These Tips Can Lead to a Happy, Successful Brewpub Taproom

Running a 64-seat brewpub in the Columbus, Ohio area, Lineage Brewing co-founder Mike Byrne said although he prefers to have a smaller crew than most places, it can lead to a better working environment.

He shared his insights with members of the Ohio Craft Brewers Association at its recent yearly meeting in Dayton, Ohio.

Byrne said there are three focuses for the taproom, and that is environment, staff, and customer service.

The way your brewery’s taproom looks and feels throughout the day can cater to different clientele.

“Things like lighting changes throughout the day. Your lights aren’t glaring at the same light temperature at midnight as they are four o’clock in the afternoon,” he explained. “Music volume changes, the music you play can change depending on your clientele in there.

“All that stuff matters. We try to create the place that we want to be that we love, and we’re proud of.”

Keeping employees proud of who they are, and what they do is vital as well.

“We do staff very small. I think that it creates a really close-knit staffing culture,” Byrne said. “It shows that I can step in, [fellow owner] Carey [Hall] or our General Manager can step in. We also expect everyone to do a little bit more.”

Lineage has a policy in place called ‘Hands Full.’

“We have two people that work in the kitchen. And they also expedite the food,” Byrne explained. “The expectation is when they walk out into the taproom, they are to come back with something, dishes, glassware, napkins … anything.

“Just always have your hands full and always be helping the other person in the taproom.”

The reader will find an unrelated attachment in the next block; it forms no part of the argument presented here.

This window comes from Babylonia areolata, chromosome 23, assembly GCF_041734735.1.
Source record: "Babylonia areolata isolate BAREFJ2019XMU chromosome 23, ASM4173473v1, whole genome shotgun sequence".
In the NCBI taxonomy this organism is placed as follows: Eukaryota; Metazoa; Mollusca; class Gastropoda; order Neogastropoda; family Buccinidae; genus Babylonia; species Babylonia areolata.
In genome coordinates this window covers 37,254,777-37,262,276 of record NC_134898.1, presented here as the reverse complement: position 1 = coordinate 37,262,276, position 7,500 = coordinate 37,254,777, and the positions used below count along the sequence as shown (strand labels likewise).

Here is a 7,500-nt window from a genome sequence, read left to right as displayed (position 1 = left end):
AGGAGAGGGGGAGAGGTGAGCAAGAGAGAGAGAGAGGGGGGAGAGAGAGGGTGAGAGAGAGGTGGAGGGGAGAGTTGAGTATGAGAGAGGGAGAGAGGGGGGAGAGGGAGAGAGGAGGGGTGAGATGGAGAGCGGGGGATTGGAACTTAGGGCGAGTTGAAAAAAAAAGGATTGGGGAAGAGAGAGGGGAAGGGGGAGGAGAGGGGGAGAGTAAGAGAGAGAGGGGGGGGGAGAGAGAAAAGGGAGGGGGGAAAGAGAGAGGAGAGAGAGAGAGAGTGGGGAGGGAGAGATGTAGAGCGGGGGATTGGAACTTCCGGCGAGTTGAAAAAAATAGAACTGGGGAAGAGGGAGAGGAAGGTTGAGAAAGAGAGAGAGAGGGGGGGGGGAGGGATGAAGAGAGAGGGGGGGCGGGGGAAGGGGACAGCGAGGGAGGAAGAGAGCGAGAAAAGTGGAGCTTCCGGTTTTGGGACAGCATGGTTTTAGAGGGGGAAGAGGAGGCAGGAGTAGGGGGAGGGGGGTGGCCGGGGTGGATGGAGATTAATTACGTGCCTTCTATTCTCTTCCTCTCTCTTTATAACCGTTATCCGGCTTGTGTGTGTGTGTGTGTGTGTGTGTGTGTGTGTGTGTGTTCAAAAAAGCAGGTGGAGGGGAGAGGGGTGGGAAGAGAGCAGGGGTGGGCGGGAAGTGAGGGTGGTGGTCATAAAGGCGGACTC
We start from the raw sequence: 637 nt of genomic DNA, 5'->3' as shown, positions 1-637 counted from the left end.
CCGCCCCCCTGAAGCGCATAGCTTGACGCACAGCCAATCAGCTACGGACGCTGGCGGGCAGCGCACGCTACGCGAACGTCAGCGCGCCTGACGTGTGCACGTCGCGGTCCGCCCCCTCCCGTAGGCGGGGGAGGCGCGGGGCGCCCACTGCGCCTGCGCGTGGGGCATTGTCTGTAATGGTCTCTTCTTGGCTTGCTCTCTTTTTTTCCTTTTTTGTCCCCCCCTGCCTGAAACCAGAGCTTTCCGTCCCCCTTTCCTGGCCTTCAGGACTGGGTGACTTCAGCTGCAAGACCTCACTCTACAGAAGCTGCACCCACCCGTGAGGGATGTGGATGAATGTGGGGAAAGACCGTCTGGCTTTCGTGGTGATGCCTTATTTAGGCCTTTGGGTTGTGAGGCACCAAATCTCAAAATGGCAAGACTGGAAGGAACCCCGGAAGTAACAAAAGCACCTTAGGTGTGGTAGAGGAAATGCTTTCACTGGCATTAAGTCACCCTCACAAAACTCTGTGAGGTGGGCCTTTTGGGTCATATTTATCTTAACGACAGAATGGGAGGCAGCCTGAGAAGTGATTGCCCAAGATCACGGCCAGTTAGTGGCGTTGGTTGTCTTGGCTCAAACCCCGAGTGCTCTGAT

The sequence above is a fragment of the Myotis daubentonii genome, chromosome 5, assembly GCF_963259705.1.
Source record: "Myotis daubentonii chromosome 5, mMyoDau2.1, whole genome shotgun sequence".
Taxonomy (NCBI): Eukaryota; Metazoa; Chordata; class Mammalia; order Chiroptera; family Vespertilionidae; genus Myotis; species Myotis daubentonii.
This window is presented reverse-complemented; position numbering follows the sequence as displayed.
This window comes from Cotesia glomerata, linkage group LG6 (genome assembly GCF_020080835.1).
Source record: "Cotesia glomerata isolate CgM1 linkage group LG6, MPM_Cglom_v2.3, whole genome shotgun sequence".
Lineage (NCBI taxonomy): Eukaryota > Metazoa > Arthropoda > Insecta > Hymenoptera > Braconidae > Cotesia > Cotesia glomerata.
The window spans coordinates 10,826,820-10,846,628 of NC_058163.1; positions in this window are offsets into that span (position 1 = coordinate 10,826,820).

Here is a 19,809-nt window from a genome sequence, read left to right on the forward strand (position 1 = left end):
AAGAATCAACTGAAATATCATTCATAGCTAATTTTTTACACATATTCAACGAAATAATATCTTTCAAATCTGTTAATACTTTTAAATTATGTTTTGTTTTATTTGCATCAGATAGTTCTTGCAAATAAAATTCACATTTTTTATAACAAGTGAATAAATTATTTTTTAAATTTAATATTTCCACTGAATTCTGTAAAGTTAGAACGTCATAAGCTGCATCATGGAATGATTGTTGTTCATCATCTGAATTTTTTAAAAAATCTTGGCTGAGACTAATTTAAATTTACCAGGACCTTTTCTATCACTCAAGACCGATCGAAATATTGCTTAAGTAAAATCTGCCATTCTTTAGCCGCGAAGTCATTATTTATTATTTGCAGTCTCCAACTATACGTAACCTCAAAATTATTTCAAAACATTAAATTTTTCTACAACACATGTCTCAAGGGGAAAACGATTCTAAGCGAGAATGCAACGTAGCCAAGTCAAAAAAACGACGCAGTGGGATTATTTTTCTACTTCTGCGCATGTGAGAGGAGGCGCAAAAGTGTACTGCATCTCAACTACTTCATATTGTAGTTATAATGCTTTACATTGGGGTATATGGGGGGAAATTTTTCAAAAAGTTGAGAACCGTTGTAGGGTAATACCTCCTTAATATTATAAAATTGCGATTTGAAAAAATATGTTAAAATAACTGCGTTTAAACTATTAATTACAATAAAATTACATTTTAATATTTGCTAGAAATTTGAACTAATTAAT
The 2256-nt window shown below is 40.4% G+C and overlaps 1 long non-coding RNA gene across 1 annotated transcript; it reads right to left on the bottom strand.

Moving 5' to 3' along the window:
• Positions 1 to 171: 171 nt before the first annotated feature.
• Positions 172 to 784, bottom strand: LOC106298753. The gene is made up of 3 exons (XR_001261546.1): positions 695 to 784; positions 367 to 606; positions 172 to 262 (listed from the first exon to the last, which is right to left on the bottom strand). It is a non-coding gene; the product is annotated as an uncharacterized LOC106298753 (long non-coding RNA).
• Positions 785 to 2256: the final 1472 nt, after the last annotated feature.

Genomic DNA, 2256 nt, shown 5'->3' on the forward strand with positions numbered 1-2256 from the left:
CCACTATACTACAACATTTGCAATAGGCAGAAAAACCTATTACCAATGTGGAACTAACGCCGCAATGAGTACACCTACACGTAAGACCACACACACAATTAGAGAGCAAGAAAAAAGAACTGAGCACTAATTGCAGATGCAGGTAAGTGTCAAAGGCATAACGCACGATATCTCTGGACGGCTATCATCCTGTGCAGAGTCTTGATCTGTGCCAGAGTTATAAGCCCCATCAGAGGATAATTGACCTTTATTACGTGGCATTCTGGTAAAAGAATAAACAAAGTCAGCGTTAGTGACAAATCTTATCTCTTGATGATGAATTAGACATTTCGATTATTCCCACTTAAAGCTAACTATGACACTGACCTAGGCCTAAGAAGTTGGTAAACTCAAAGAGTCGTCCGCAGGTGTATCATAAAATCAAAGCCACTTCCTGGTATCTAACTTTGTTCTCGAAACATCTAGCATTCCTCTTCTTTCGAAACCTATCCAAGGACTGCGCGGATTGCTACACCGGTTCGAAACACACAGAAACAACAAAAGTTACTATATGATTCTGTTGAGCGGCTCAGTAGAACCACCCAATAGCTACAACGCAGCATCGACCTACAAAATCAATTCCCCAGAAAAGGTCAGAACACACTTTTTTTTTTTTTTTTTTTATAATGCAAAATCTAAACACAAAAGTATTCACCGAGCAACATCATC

That means communication is vital.

“I can’t always be there 24 hours a day as much as I try to be or used to be,” Byrne quipped. “We adopted Slack so Carey or I can communicate and leave messages to the employees. They can leave messages to us.”

It’s also great for maintenance issues that may arise overnight that might not be an emergency. Byrne used an ice maker that may be faulty as an example. Instead of leaving a note for someone to possibly see when they get to the brewpub, the entire staff is notified quickly overnight.

“We treat — as owners — the staff as we want to be treated like the staff’s expected to treat customers,” Byrne said. That includes health care for full-time employees, and Byrne said they try to support employees with their outside ventures.

“If they have other ambitions in life, I want to help them get to the next step and raise a culture where people want to work, and that attitude goes to the customers.

“I think that excitement goes both ways.”

Customer service is No. 1, he added.

“You have to treat people the way you want to be treated, and they have to have an awesome experience every time they come in,” Byrne said. “If staff can’t adapt to that idea. That staff member can’t work at Lineage. They have to go out of their way to make sure that their customers are happy.”

Photo courtesy Lineage Brewing

Be the first to comment

Leave a Reply

Your email address will not be published.